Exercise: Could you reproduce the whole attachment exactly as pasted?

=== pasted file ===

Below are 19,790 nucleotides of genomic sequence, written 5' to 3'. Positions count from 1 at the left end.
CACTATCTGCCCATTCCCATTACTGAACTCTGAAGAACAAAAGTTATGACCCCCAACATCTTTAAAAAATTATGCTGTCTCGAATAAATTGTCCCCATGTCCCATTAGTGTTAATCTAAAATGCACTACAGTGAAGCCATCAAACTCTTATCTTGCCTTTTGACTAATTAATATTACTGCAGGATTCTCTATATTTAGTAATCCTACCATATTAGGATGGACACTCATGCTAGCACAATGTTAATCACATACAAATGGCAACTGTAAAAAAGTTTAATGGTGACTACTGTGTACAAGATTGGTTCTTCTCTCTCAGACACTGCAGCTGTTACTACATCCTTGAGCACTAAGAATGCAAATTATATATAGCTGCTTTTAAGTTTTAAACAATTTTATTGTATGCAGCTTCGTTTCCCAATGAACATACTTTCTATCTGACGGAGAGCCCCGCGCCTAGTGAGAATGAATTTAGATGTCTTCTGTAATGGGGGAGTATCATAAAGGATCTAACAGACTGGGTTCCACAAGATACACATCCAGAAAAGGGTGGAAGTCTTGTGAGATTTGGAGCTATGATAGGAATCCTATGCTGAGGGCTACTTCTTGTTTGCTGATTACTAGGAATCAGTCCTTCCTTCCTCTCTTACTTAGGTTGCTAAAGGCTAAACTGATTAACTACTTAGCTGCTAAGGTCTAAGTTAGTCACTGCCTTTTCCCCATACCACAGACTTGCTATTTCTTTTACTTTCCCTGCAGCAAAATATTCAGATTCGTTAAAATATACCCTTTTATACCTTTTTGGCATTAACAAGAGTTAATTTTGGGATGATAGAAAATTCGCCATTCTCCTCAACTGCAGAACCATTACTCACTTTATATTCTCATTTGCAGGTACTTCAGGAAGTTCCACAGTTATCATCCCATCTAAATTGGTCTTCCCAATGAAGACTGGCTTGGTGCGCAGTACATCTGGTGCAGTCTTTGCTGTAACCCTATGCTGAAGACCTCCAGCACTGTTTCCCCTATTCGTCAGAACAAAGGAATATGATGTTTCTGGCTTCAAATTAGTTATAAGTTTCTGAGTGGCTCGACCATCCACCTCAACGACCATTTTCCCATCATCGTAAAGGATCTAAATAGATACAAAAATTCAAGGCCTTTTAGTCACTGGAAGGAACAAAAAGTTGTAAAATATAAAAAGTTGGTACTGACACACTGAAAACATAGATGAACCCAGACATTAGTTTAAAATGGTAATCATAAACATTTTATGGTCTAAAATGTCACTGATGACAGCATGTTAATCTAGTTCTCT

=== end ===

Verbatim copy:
Below are 19,790 nucleotides of genomic sequence, written 5' to 3'. Positions count from 1 at the left end.
CACTATCTGCCCATTCCCATTACTGAACTCTGAAGAACAAAAGTTATGACCCCCAACATCTTTAAAAAATTATGCTGTCTCGAATAAATTGTCCCCATGTCCCATTAGTGTTAATCTAAAATGCACTACAGTGAAGCCATCAAACTCTTATCTTGCCTTTTGACTAATTAATATTACTGCAGGATTCTCTATATTTAGTAATCCTACCATATTAGGATGGACACTCATGCTAGCACAATGTTAATCACATACAAATGGCAACTGTAAAAAAGTTTAATGGTGACTACTGTGTACAAGATTGGTTCTTCTCTCTCAGACACTGCAGCTGTTACTACATCCTTGAGCACTAAGAATGCAAATTATATATAGCTGCTTTTAAGTTTTAAACAATTTTATTGTATGCAGCTTCGTTTCCCAATGAACATACTTTCTATCTGACGGAGAGCCCCGCGCCTAGTGAGAATGAATTTAGATGTCTTCTGTAATGGGGGAGTATCATAAAGGATCTAACAGACTGGGTTCCACAAGATACACATCCAGAAAAGGGTGGAAGTCTTGTGAGATTTGGAGCTATGATAGGAATCCTATGCTGAGGGCTACTTCTTGTTTGCTGATTACTAGGAATCAGTCCTTCCTTCCTCTCTTACTTAGGTTGCTAAAGGCTAAACTGATTAACTACTTAGCTGCTAAGGTCTAAGTTAGTCACTGCCTTTTCCCCATACCACAGACTTGCTATTTCTTTTACTTTCCCTGCAGCAAAATATTCAGATTCGTTAAAATATACCCTTTTATACCTTTTTGGCATTAACAAGAGTTAATTTTGGGATGATAGAAAATTCGCCATTCTCCTCAACTGCAGAACCATTACTCACTTTATATTCTCATTTGCAGGTACTTCAGGAAGTTCCACAGTTATCATCCCATCTAAATTGGTCTTCCCAATGAAGACTGGCTTGGTGCGCAGTACATCTGGTGCAGTCTTTGCTGTAACCCTATGCTGAAGACCTCCAGCACTGTTTCCCCTATTCGTCAGAACAAAGGAATATGATGTTTCTGGCTTCAAATTAGTTATAAGTTTCTGAGTGGCTCGACCATCCACCTCAACGACCATTTTCCCATCATCGTAAAGGATCTAAATAGATACAAAAATTCAAGGCCTTTTAGTCACTGGAAGGAACAAAAAGTTGTAAAATATAAAAAGTTGGTACTGACACACTGAAAACATAGATGAACCCAGACATTAGTTTAAAATGGTAATCATAAACATTTTATGGTCTAAAATGTCACTGATGACAGCATGTTAATCTAGTTCTCT